Monday, January 7, 2013

Well Designed For Who?*


It's well-designed.

Meaning what?

It reliably provides a certain experience.

To who? It didn't provide it to me.

Well....(thinks) most people.

Most people don't play RPGs, and of those, most of them haven't played this one. most people that experience....already? Aaaand...didn't get it with that other game? Aaaand who....


Here's the problem we have when we talk about "objectively good game design".

It isn't about providing a certain experience reliably.

Focused design is, at best, about:

Providing a certain experience reliably to a given audience.

Good game design, on the other hand, is about:

Providing any game tools the audience enjoys using to a given audience.

There's a difference because Focused Design assumes an audience so small and homogenous that you can actually reliably provide them an experience.
Easy Examples 

Let's take a look at a couple "successful" independent RPG products. Products that sold well in their categories and made money for their authors and won fabulous prizes.

Here's Dogs In The Vineyard. Its author says this:

"It's a game where you're a teenager with a gun and a book, and you're sent out to solve problems between adults that can't really be solved with either. If that sounds fun to you, you might enjoy the game, and if it doesn't, you won't."

So here we've got the experience it's supposed to provide and a description of an audience that it is supposed to provide that to. That audience seems to be very happy about it.

The experience is you're some western proto-fascist religious weirdo passing judgment on rural towns, the audience is amateur game designers and people who hang out on their forums who are into westerns and/or judgment and/or dealing with soap operatic moral issues in games and/or the kind of people who go to gaming conventions and see that game description and are like "Yeah, I'm on that".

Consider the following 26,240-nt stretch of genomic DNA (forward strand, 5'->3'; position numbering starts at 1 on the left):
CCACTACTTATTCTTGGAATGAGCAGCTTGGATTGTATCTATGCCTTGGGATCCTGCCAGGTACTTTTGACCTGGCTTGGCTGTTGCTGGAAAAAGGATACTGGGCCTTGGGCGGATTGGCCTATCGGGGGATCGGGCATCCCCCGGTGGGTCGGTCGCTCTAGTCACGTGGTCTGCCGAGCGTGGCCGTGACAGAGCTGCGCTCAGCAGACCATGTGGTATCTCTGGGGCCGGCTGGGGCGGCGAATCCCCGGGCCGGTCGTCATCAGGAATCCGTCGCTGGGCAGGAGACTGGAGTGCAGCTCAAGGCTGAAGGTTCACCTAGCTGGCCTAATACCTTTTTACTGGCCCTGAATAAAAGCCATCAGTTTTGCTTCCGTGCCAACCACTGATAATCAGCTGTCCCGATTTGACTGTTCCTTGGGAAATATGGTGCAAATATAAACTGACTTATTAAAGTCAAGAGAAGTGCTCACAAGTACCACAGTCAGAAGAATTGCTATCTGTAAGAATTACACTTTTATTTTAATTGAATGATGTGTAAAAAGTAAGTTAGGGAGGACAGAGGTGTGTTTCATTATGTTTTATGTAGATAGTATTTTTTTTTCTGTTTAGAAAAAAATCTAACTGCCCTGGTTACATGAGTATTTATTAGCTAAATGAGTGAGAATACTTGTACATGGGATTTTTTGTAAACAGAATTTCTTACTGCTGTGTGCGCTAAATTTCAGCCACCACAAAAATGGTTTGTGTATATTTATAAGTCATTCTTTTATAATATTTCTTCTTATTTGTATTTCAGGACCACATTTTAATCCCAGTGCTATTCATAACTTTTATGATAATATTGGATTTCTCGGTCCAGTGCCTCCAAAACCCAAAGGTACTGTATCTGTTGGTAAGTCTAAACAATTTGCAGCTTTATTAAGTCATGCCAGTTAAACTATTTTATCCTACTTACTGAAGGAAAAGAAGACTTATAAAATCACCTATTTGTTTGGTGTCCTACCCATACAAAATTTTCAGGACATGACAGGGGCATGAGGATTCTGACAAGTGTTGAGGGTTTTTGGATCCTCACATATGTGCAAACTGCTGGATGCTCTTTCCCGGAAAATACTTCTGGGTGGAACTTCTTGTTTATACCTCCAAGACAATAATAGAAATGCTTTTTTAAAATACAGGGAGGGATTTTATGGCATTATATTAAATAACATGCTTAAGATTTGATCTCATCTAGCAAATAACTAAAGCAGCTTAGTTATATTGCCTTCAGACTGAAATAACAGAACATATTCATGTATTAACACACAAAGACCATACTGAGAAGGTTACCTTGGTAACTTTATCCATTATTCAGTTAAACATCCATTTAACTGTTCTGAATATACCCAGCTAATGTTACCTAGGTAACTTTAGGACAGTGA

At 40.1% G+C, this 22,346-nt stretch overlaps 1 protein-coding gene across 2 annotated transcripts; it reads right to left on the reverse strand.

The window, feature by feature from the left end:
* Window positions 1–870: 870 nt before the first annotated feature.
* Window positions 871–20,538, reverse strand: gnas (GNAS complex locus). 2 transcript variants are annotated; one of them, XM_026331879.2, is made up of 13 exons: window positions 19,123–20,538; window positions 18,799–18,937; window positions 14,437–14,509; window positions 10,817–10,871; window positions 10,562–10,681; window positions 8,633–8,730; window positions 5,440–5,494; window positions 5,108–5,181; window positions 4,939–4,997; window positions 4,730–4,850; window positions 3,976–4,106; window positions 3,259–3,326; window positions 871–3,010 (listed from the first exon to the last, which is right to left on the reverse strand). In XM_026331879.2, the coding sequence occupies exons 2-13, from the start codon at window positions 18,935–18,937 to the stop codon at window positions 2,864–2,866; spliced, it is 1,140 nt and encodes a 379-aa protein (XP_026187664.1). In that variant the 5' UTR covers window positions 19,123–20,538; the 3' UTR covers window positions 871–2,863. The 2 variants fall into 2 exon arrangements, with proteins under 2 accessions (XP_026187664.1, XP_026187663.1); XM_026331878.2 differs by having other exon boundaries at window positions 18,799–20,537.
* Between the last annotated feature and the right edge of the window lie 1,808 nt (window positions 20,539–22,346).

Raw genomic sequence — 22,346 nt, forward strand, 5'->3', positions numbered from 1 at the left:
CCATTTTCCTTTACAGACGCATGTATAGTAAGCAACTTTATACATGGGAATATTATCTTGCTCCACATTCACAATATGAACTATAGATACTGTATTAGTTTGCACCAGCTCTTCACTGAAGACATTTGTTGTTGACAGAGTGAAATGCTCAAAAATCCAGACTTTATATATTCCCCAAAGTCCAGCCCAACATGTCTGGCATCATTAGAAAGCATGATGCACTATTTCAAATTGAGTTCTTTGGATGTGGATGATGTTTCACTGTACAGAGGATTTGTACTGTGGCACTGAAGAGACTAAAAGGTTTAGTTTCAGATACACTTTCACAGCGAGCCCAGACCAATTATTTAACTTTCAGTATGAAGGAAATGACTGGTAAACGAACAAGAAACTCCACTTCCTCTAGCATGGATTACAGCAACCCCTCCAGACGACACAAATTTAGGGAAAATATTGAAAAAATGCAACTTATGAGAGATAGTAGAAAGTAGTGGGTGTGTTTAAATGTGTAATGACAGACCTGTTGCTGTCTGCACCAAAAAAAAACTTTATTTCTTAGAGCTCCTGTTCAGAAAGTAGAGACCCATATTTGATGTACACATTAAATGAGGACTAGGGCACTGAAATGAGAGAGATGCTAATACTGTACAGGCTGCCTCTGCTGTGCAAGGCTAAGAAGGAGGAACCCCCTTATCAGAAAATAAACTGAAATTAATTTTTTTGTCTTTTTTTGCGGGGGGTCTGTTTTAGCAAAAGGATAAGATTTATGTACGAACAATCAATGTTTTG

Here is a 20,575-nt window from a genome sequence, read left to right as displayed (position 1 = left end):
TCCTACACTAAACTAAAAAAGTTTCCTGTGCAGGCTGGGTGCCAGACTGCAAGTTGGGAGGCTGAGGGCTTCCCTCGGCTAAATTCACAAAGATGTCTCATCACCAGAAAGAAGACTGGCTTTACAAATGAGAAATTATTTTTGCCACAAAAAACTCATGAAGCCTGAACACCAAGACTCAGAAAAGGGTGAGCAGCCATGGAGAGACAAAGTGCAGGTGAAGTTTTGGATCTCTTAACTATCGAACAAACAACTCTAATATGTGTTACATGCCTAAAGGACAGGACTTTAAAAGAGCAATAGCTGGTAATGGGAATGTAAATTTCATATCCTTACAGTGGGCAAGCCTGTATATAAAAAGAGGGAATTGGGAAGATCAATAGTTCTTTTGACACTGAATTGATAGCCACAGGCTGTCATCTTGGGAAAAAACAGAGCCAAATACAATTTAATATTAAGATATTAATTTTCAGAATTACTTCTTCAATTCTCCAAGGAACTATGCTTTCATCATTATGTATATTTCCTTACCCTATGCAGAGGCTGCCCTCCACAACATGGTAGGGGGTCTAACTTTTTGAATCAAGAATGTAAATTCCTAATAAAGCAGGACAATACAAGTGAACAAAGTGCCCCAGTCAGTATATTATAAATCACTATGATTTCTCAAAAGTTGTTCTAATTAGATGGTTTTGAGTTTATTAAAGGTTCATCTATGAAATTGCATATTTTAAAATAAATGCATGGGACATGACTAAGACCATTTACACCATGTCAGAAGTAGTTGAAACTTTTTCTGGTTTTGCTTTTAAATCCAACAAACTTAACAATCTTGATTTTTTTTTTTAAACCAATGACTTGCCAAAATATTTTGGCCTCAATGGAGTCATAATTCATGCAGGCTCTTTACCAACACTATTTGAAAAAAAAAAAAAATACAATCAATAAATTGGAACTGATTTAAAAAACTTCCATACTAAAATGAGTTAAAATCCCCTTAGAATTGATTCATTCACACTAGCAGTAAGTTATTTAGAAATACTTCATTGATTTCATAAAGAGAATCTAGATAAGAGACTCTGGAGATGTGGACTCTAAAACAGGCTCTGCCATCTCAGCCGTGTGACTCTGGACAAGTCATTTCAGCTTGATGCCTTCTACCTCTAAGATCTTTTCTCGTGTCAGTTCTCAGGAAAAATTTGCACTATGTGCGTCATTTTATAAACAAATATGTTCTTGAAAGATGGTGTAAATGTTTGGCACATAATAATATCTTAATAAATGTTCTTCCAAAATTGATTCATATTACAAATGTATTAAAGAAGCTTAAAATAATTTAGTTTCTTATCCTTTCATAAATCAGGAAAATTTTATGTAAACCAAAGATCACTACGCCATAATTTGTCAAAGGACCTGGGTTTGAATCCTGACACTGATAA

How big that audience is or could potentially be is unclear, but it seems fairly true that within that audience those people are happy with that thing and get that thing out of it. He sold his copies. They don't complain much from what I've seen.

They are people I do not understand who want a thing I do not understand why anyone would want it, but they get it and are happy with it. If we define "good design" as giving the experience people expect to a defined group of people, it succeeds.

So then we got a book that sells about the same rate, my book, Vornheim: The Complete City Kit (I would love to use another book instead of my own for this example, but I needed something where I knew a lot about the sales figures and audience response from a different audience than Dogs.)

It provides a bunch of tools for making up an interesting, useful fantasy city in the middle of running an RPG to an audience that: 

1. Knows how to play an RPG
2. Has a ruleset already
3. Is ok with improvising content
4. Does not want to memorize a lot of content
5. Wants to run an open sandboxy campaign
6. Is ok with a few weird results mixed in
7. Is adults
8. Likes the tone set by the fairly dense, fairly inky artwork,
9. Plays older versions of D&D or is used to/good at converting on the fly to their system of choice
10. Is into the same kind of weird sword and sorcery fiction old and new that inspired it, and
11. ...probably reads a lot about games on-line and probably reads this blog

That's a very specific audience. But that audience seems to like it. It sells well and there are few complaints in my mailbox.

It provides that thing to that audience. Its tools are "well designed" in that sense.


Point is: both of these different products succeed not necessarily because they are objectively well-designed in any way, really. They succeed largely because they were very good at finding the audience that wanted them--mostly by capitalizing on social networks where people talk about games that were already there and telling those networks who their authors were and what they were about.